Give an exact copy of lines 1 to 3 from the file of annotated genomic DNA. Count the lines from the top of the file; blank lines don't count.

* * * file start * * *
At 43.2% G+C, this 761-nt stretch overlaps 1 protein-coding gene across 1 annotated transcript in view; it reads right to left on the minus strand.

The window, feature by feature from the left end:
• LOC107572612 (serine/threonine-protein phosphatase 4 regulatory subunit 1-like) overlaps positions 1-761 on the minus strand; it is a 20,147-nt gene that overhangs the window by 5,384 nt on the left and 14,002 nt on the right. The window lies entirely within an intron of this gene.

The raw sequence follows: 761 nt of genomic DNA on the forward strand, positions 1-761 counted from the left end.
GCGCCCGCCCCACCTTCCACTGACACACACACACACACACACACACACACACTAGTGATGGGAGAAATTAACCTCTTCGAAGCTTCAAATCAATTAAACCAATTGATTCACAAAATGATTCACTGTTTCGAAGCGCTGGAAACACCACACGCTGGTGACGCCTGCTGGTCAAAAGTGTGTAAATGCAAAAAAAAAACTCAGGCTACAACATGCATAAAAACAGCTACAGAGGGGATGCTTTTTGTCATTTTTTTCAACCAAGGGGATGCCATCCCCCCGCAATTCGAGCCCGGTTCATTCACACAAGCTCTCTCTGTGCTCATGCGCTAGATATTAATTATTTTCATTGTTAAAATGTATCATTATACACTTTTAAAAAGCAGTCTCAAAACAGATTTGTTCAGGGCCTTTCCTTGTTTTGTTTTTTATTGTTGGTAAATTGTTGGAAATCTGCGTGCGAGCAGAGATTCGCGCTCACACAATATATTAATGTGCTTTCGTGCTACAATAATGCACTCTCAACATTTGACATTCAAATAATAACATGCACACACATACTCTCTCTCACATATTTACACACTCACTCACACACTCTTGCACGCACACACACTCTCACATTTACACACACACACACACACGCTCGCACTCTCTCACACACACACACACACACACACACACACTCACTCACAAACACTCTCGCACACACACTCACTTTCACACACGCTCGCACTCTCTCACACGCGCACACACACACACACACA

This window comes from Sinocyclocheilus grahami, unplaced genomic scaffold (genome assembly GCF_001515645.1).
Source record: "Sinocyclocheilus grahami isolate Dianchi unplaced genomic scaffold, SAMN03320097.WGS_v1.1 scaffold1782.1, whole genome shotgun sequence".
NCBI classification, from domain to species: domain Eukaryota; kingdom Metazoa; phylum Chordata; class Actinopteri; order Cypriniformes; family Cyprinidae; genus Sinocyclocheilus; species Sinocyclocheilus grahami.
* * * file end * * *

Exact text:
At 43.2% G+C, this 761-nt stretch overlaps 1 protein-coding gene across 1 annotated transcript in view; it reads right to left on the minus strand.

The window, feature by feature from the left end:
• LOC107572612 (serine/threonine-protein phosphatase 4 regulatory subunit 1-like) overlaps positions 1-761 on the minus strand; it is a 20,147-nt gene that overhangs the window by 5,384 nt on the left and 14,002 nt on the right. The window lies entirely within an intron of this gene.